Casein and casein/oil tempera techniques around 1900ApproveRejectUn-ApproveSubscribeUn-Unsubscribe
Question asked 2019-06-23 06:28:50 ...
Most recent comment 2019-06-23 23:01:14
I am currently examinating a wall painting form 1901, that was very probably painted using casein as a binder. Apparently this medium became popular for the use to paint on the wall with artists who usually painted on canvas. Why did it become popular again and what does its popularity has to do with the industrial revolution? Are there manuals and recipes from arts schools from the end of the 19th century known, that are describing this technique for monumental wall painting in Europe and the US?
Thank you very much, your help is appreciated!
Answers and Comments
Casein has been used in mural paints since ancient times, but as a manufactured adhesive and paint binder, it was first available in Europe, then in the 1st half of the 20th c. in America it was more widely available when Borden introduced Casco Powder. In the first two decades of the 20th c. casein paints were used for naval applications, owing to resistance to water and mold. In the 1930s, Casco Powder was heavily marketed as an all-purpose adhesive, sizing and binder, with recipe books filled with instructions for using casein to make wall paint, canvas primer, laminate adhesive, and as many other project ideas as marketing could conceive before the advent of water-borne synthetic glues and polymer dispersion paints. https://archive.org/details/CascoGluingGuide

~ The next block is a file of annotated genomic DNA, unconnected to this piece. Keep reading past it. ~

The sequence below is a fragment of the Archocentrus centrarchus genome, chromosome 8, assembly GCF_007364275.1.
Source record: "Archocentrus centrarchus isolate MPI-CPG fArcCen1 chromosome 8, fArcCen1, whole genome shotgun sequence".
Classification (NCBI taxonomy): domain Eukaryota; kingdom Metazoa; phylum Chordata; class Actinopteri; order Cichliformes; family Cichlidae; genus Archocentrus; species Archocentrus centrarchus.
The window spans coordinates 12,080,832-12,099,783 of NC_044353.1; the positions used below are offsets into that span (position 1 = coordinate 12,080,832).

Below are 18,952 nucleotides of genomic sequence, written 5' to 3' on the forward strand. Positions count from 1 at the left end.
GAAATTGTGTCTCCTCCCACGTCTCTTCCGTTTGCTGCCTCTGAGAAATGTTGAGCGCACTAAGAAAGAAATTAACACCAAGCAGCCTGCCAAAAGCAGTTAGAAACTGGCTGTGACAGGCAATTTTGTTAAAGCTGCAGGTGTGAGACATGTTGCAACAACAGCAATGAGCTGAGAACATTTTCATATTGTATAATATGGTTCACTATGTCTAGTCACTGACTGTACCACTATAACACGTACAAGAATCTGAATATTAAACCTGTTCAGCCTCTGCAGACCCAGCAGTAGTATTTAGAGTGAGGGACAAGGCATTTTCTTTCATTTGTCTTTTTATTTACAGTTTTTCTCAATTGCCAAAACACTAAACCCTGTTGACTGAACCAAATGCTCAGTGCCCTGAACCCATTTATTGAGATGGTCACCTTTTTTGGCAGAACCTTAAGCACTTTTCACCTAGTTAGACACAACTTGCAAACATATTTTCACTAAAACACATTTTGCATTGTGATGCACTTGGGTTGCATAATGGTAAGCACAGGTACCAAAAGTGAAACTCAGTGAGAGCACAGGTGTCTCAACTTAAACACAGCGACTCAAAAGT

There are some detailed instructions for using casein in painting in this early 20th c book: https://archive.org/details/nineteenninetyfi00unse
Also here: http://www.mediafire.com/file/w8d5kmu80f4v1e0/One_thousand_more_paint_questions_answer.pdf/file
I also found one reference to a crude casein/hide glue combined wall adhesive, with skim milk added to animal glue.
Thanks so much Matthew.
You might want to check out some of the abstracts listed on the Getty's fabulous resource: http://aata.getty.edu/SearchI did a quick search myself using the phrase "casein wall" and it pulled up a number of articles detailing case studies regarding the examination of German, Austrian, and even Czech wall paintings from this period. Note that this is a time when MANY artists are experimenting with all sorts of mediums....on paper, canvas, solid supports, and of course walls. I recommend also looking into the new publication relating to the Tempera Conference (Tempera Painting: 1800-1950) hosted in Munich in 2018: https://archetype.co.uk/our-titles/tempera-painting-1800-1950/?id=281
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